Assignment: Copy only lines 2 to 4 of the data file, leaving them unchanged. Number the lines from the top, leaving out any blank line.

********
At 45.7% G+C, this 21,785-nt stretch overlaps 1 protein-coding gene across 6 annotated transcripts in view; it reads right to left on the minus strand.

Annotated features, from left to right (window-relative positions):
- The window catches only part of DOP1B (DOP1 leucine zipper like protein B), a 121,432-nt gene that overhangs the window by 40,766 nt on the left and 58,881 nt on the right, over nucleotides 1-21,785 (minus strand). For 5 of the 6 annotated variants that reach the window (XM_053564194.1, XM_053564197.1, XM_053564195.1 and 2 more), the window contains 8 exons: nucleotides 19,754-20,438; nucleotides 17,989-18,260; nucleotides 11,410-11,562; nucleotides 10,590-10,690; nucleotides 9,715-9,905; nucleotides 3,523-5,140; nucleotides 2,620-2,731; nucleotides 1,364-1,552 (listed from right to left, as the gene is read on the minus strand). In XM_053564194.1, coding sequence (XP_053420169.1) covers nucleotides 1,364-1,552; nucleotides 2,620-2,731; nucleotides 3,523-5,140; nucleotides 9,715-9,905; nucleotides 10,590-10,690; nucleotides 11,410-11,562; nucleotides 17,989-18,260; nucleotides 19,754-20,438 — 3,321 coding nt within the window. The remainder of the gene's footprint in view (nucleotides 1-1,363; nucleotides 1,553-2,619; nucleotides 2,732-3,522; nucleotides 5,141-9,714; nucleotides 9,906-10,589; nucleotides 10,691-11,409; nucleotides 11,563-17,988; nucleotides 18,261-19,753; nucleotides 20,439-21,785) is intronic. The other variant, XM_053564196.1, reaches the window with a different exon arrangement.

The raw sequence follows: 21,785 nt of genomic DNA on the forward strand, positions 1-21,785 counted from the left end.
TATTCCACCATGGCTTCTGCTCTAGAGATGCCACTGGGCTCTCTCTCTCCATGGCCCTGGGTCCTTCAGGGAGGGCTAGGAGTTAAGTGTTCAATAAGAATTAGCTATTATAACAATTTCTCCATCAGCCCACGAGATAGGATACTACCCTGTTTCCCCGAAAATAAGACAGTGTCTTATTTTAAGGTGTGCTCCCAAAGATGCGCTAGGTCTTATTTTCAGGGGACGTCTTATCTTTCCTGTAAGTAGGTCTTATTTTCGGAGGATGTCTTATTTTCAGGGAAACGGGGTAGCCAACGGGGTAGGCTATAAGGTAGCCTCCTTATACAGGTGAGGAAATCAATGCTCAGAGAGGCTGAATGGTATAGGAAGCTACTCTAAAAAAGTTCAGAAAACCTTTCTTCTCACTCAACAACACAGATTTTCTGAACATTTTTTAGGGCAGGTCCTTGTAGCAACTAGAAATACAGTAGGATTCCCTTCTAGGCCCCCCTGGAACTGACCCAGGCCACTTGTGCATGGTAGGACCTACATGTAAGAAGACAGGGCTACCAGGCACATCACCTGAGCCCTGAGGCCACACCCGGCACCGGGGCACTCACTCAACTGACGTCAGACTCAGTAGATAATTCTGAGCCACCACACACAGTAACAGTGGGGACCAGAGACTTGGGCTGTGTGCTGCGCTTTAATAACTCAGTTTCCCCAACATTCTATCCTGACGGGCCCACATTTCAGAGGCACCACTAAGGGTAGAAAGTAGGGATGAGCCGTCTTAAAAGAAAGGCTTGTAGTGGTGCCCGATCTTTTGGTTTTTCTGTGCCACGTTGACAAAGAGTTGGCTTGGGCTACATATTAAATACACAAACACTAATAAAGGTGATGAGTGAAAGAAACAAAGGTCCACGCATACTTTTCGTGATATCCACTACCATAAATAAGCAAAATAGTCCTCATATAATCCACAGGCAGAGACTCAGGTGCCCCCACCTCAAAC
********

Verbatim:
Annotated features, from left to right (window-relative positions):
- The window catches only part of DOP1B (DOP1 leucine zipper like protein B), a 121,432-nt gene that overhangs the window by 40,766 nt on the left and 58,881 nt on the right, over nucleotides 1-21,785 (minus strand). For 5 of the 6 annotated variants that reach the window (XM_053564194.1, XM_053564197.1, XM_053564195.1 and 2 more), the window contains 8 exons: nucleotides 19,754-20,438; nucleotides 17,989-18,260; nucleotides 11,410-11,562; nucleotides 10,590-10,690; nucleotides 9,715-9,905; nucleotides 3,523-5,140; nucleotides 2,620-2,731; nucleotides 1,364-1,552 (listed from right to left, as the gene is read on the minus strand). In XM_053564194.1, coding sequence (XP_053420169.1) covers nucleotides 1,364-1,552; nucleotides 2,620-2,731; nucleotides 3,523-5,140; nucleotides 9,715-9,905; nucleotides 10,590-10,690; nucleotides 11,410-11,562; nucleotides 17,989-18,260; nucleotides 19,754-20,438 — 3,321 coding nt within the window. The remainder of the gene's footprint in view (nucleotides 1-1,363; nucleotides 1,553-2,619; nucleotides 2,732-3,522; nucleotides 5,141-9,714; nucleotides 9,906-10,589; nucleotides 10,691-11,409; nucleotides 11,563-17,988; nucleotides 18,261-19,753; nucleotides 20,439-21,785) is intronic. The other variant, XM_053564196.1, reaches the window with a different exon arrangement.

The raw sequence follows: 21,785 nt of genomic DNA on the forward strand, positions 1-21,785 counted from the left end.